There’s nothing like the sound of oars pulling through the water and the rush when drawing them back to thrust the boat forward. I live vicariously through my daughter now, who competed last weekend in the Henley Master’s Regatta. She stroked a quad crew to victory. So pardon my pride, but there is a broader issue here; stay with me.
When we “row” together, we have a much better chance of winning. When we row separately or out of sync, we lose.
The Henley is rowed an hour from London, so I could not fail to note what’s going on politically in England. Prime Minister Boris Johnson has been paddling apart for some time, practically since he took the job in July 2019. He took over from Teresa May, who could not get Brexit through Parliament.
Johnson seemed to think that he could perpetually break with convention. Childish antics—like having a Christmas party for staff at 10 Downing when the rest of the country was locked down with COVID– rankled the Brits. But last week, he hit the wall when he again lied to his fellow citizens, denying knowledge about unsavory actions by a political associate. Furthermore, just a few weeks before, 40 percent of Parliament voted “no confidence.” This time he lost the leadership of the Conservative party and now will no longer be the Prime Minister.
In the end, he may have that in common with his orange-haired American conservative crony. Time will tell. Rather interesting, a new wrinkle or two has also come up for Donald Trump as well. Both men have rowed along their Atlantic shore, rebelling against traditional political norms—thumbing their noses at convention. Trump still has a following and is pushing hard to wedge the Republican party to continue to swing the conservatives to himself.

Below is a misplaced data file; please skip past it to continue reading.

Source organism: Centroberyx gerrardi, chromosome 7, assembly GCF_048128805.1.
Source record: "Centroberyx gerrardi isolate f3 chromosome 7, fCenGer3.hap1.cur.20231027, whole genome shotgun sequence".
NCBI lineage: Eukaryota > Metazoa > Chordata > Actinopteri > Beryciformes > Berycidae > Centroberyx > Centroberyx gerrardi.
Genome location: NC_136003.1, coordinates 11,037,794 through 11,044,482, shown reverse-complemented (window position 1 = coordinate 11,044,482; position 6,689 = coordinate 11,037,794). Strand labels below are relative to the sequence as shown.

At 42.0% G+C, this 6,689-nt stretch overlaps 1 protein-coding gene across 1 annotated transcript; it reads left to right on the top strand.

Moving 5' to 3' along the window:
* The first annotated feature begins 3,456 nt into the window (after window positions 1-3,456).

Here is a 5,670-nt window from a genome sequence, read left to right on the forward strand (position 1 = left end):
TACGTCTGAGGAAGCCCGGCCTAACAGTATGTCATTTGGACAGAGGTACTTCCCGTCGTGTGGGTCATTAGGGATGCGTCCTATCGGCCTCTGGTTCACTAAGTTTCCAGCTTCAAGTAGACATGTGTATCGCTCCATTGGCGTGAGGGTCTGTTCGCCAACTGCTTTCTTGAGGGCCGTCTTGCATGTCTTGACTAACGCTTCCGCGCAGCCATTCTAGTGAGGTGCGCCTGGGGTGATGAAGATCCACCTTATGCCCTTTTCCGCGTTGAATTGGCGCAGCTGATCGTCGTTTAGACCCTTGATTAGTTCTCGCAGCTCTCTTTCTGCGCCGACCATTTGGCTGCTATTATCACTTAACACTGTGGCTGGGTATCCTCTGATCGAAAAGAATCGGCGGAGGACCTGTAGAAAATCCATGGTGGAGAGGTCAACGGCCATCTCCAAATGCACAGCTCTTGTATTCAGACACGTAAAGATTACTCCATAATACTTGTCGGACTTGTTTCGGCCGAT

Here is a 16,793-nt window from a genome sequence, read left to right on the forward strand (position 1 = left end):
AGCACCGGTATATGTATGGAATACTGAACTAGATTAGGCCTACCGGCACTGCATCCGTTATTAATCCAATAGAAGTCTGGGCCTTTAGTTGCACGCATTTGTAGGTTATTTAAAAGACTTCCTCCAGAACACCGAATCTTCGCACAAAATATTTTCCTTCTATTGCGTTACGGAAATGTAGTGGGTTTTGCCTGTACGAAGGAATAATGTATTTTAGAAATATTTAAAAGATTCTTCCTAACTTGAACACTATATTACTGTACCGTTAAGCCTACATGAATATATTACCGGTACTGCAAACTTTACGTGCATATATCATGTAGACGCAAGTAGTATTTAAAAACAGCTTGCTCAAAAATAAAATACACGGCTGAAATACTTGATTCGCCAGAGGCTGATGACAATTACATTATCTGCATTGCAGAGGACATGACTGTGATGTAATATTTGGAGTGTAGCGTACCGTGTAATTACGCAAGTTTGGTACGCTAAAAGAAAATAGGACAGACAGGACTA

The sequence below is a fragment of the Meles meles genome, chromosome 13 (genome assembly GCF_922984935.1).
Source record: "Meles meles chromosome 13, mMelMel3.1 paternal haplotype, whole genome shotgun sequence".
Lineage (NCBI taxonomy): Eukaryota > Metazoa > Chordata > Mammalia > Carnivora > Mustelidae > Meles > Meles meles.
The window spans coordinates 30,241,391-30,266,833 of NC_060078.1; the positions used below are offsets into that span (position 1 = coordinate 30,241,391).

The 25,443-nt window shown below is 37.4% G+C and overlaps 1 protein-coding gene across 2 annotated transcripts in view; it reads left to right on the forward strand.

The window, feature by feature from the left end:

But the need to row together with a crew still works here. When you insert a wedge against a portion of your former party, are you not dividing what you should be combining to form a winning coalition? Maybe it only works when not everyone in the opposition votes. And when you separate the competitor by corrupting the Voting Rights Act (limiting voters) and dividing a state’s voting districts, making it impossible for diverse candidates to have a fighting chance—that does complicate matters.
What destroys all credibility is when the former president or governor commands/controls a Secretary of State–the person responsible for voting regulations, voting counting, and preparing the ballots for the Electoral College. That is one person who should respect their role in holding the vote as their state’s voters intended—irrespective of party.
The poll workers I have spent hours with during general and primary elections are dedicated to reporting an accurate ballot every time. I suspect that is true throughout the country. We row together because we believe in the process and are sworn to maintain the vote’s safety. It is nothing short of criminal for a Secretary of State to do the bidding of a political party, a governor, or a former president hell-bent on making up for the last election—he cannot admit he lost but appears sworn to win a second term. At least for now. Time will tell.